Friday, December 19, 2008
Saturday, November 08, 2008
Wednesday, October 29, 2008
Wednesday, October 22, 2008
Monday, October 20, 2008
Thursday, October 16, 2008
Wednesday, October 15, 2008
Monday, September 08, 2008
Wednesday, September 03, 2008
183rd Street…Burnside Avenue…176th Street…Mt Eden Avenue…
170th Street…167th Street…161st Street-Yankee Stadium
That’s all it took for me to get to my stadium.
Alternatively, I could opt to save the 15 cents, for a token…and walk about 30 blocks.
And that’s what I did just about every Saturday morning in the early ‘60’s.
I had turned 10 in 1959…and in my mind, being in the double-digits earned me the right to walk the “mean streets” of the Bronx to my stadium. I’d leave my house early, about 9 A.M. That would usually allow me to reach my stadium before 10, just as the players were starting to arrive.
They’d come walking randomly down River Avenue, heading towards the Press Gate. There would be a handful of kids (growing as the hour grew later) awaiting the chance for the elusive autograph. I was usually the youngest. But all the signature-seekers turned to me, for I had the rare and valuable talent of recognizing the Yankee heroes in their “civvies”, without their numbered uniforms. Oh sure, most could recognize Mickey and Roger and Yogi (I mean, c’mon…who couldn’t recognize Yogi!). But it was only the truly erudite student of Topps trading cards, like myself, who could recognize the faces of Kent Hadley, Elmer Valo and Eli Grba.
I got ‘em all…all the autographs. Many times over. I mean I was there EVERY Saturday. After all it was my stadium. I rarely stayed for the actual game. Too expensive. Bleacher seats were 75 cents. That’s 15 packs of baseball cards (chalky pink gum included)!
I usually took the long return walk home…although occasionally I would tell a policeman I lost my money… and twice they drove me home (I made sure to exit the patrol car a safe distance from my parents’ view).
But then there were those times I did actually enter my stadium. They say you never forget your first time…and it’s true. We went as a family - my Mom, Dad and older sister Ellen (Bobby Richardson was her favorite). From the outside it seemed colossal. I figured it could hold all of New York inside, or at least all of the Bronx. We bought a 25-cent program and made our way through the entranceway in right field, last section 31-35. That was the first time I ever saw my stadium field in person. It was a beautiful sight to behold. To this day, hundreds and hundreds of games later…no matter where my seats may be, I will always enter the field through the last section in right.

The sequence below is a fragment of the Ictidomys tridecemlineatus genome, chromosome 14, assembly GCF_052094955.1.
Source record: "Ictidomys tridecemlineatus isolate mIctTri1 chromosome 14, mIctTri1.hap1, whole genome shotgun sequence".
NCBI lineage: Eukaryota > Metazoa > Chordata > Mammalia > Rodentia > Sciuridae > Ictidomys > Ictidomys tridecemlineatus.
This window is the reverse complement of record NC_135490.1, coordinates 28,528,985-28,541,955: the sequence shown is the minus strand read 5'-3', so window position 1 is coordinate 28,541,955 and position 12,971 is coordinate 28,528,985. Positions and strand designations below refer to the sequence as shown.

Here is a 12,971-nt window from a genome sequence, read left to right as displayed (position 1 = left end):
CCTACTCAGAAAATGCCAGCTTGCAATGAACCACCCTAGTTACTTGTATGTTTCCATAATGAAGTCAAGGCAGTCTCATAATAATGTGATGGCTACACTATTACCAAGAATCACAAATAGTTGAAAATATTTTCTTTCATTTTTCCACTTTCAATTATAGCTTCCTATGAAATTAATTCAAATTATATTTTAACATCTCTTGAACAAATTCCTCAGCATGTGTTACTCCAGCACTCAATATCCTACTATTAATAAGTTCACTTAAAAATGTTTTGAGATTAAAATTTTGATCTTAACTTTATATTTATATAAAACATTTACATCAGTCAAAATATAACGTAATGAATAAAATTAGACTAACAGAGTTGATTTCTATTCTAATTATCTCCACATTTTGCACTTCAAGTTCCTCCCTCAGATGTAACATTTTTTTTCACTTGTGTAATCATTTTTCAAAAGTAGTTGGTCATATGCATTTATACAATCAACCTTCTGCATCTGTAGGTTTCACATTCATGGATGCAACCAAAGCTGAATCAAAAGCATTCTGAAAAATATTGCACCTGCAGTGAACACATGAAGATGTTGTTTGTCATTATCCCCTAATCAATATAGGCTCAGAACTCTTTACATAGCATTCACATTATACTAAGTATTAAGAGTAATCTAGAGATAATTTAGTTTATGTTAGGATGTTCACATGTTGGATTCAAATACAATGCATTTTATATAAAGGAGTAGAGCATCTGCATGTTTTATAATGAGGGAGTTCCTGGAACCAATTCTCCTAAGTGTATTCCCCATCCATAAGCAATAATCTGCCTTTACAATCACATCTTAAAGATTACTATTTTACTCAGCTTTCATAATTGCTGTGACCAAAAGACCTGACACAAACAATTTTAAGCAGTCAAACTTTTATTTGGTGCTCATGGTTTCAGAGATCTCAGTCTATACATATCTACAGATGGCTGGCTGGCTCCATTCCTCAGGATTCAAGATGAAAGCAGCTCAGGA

There are several other “commandments” that I (and my game companions) must adhere to in my stadium. First and most critical is touching the right field foul pole before going to our seats. Many who know me will contend that I always kiss the pole…but that’s only for big games. There is also no eating of any kind before the Yankees score. And no ice cream before a Yankee home run. A Yankee shutout is no fun for starving kids. Also, when the crowd rises in rhythmic clapping hoping for a third strike…stay seated! It is bad karma to get up. And… never, ever do “the wave”!!! That might be fine for Shea, but not in my stadium.
While most of my early visits to my stadium were with friends or my entire family, I do vividly recall one time when it was just my dad and I going to a game. That was special. My dad owned a linoleum store in the Bronx and worked almost every day…and night. It was rare that we got to spend any private time together, let alone a visit to my stadium. But someone had given him tickets to see the Red Sox play the Yanks in a night game. And it would be just the two of us boys. I had been obsessed with this major event for weeks. Finally the night arrived and my dad actually closed the store on time. As we got onto the subway (no walking 30 blocks when you’re with your dad), I could barely contain my excitement. Only thing was…it was raining. Pretty hard. We got to my stadium, walked through our right field entranceway, and found the field covered with that dreadful, dreary, death-like tarpaulin. The usher showed us to our seats and wiped them dry (yes, they actually used to do that). We waited and watched. Nothing much happened. Except the rain and more rain forming puddles on the tarp and the field. I tried not to think the unthinkable, but then the voice came. “Ladies and Gentlemen, we regret to inform you that tonight’s game between the New York Yankees and Boston Red Sox has been postponed”. Sadder words were never heard in my stadium. As my tears mixed with the rain, I offered to my dad, with all the hope that comes with youth, “Maybe they’ll change their minds??” My dad’s perfect response was “Maybe they will.” We sat there and watched the rain pelt the tarp. And we sat. And we sat. Finally, after about 45 minutes I left my stadium holding hands with my dad.